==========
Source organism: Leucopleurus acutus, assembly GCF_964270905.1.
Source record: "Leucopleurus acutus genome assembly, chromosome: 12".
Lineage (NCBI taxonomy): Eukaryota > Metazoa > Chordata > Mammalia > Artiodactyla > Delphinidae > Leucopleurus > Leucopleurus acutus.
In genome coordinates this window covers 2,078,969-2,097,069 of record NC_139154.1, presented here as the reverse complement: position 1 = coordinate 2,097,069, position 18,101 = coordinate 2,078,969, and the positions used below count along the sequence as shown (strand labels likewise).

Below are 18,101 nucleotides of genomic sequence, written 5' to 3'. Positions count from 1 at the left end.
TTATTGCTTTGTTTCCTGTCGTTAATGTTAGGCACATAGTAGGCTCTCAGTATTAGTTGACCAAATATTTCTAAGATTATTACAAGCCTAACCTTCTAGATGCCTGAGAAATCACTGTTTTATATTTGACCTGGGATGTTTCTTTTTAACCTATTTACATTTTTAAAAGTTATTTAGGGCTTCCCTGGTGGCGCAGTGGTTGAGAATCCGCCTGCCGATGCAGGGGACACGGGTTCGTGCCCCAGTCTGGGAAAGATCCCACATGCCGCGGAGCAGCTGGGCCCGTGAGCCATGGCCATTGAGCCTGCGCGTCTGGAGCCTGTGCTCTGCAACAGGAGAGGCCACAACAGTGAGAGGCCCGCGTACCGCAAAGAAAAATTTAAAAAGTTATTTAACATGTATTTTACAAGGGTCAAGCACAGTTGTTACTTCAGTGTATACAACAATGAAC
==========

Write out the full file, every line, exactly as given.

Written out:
Source organism: Leucopleurus acutus, assembly GCF_964270905.1.
Source record: "Leucopleurus acutus genome assembly, chromosome: 12".
Lineage (NCBI taxonomy): Eukaryota > Metazoa > Chordata > Mammalia > Artiodactyla > Delphinidae > Leucopleurus > Leucopleurus acutus.
In genome coordinates this window covers 2,078,969-2,097,069 of record NC_139154.1, presented here as the reverse complement: position 1 = coordinate 2,097,069, position 18,101 = coordinate 2,078,969, and the positions used below count along the sequence as shown (strand labels likewise).

Below are 18,101 nucleotides of genomic sequence, written 5' to 3'. Positions count from 1 at the left end.
TTATTGCTTTGTTTCCTGTCGTTAATGTTAGGCACATAGTAGGCTCTCAGTATTAGTTGACCAAATATTTCTAAGATTATTACAAGCCTAACCTTCTAGATGCCTGAGAAATCACTGTTTTATATTTGACCTGGGATGTTTCTTTTTAACCTATTTACATTTTTAAAAGTTATTTAGGGCTTCCCTGGTGGCGCAGTGGTTGAGAATCCGCCTGCCGATGCAGGGGACACGGGTTCGTGCCCCAGTCTGGGAAAGATCCCACATGCCGCGGAGCAGCTGGGCCCGTGAGCCATGGCCATTGAGCCTGCGCGTCTGGAGCCTGTGCTCTGCAACAGGAGAGGCCACAACAGTGAGAGGCCCGCGTACCGCAAAGAAAAATTTAAAAAGTTATTTAACATGTATTTTACAAGGGTCAAGCACAGTTGTTACTTCAGTGTATACAACAATGAAC